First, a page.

604. This clause provides that all substantive provisions of the Bill will be brought into force by means of commencement orders. These orders will be made by the Secretary of State for those Parts applying wholly or in part to England & Wales and Northern Ireland, and by the Scottish Ministers for Part 3 and the necessary provisions of Part 12 as they apply to Scotland. Parts 5, 8 and 10 contain provisions that are limited to Scotland. The Secretary of State must therefore consult with Scottish Ministers when commencing these provisions.
Clause 441: Orders and regulations
605. This clause provides that subordinate legislation is to be made by statutory instrument and makes provision as to the procedure which should apply to each power under the Bill (including where the power is to be exercised by the Scottish Ministers). It allows subordinate legislation to make different provision for different purposes and to include ancillary provision.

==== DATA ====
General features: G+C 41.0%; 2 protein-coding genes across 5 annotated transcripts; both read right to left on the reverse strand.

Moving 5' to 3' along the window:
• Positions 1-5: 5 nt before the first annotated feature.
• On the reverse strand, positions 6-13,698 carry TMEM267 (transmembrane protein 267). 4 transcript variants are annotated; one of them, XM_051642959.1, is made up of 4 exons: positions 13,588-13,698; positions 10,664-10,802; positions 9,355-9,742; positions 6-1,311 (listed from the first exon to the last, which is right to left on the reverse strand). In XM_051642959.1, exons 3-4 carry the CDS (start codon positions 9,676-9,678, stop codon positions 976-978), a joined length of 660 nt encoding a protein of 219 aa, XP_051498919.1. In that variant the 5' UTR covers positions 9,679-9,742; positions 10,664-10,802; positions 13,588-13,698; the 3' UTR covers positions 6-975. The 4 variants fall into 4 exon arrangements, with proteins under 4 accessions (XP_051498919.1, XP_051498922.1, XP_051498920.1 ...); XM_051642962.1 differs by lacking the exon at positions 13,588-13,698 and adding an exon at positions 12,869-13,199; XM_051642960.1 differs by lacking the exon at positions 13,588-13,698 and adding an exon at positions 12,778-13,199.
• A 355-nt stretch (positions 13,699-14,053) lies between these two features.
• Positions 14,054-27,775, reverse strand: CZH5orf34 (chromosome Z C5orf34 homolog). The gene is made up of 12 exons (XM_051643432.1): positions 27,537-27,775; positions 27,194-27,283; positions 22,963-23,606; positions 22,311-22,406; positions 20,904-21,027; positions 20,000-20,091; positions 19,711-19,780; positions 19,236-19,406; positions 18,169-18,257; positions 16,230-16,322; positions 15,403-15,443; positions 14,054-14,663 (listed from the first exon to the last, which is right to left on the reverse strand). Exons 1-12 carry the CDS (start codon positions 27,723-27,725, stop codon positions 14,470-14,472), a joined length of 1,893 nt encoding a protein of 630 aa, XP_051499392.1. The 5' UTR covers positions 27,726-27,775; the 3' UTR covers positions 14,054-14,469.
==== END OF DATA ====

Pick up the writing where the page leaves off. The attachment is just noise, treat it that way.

Clause 443: Extent
606. Clause 443 delineates the geographical extent of the various parts of the Bill.
FINANCIAL EFFECTS OF THE BILL
607. The costs and savings set out below depend on a range of assumptions, many of which cannot be easily quantified. For these reasons, the figures given are estimates only. All figures are full year figures at current year prices unless otherwise indicated.
608. The estimated costs, which provide for the establishment of the Assets Recovery Agency (ARA) and the rollout of training for practitioners in the Bill's provisions will be met by the allocation from the Spending Review 2000 exercise of a total of £49 million over three years.
Part 1: Assets Recovery Agency
609. The total costs to establish ARA are estimated at approximately £3 million. This includes costs for the establishment of the Centre of Excellence for Financial Investigation, accommodation, IT support and the training and recruitment of the Agency's staff. Once the Agency has been established, annual running costs are estimated to be around £13 million. These estimates are all subject to revision.
610. These estimates, which relate to the operation of the Agency in England, Wales and Northern Ireland, are based on the following working assumptions:
611. The figures do not take into account the possibility, currently under discussion, that the Agency should assume a major role in the enforcement of confiscation orders other than those that it has itself obtained.
Part 2: Confiscation: England and Wales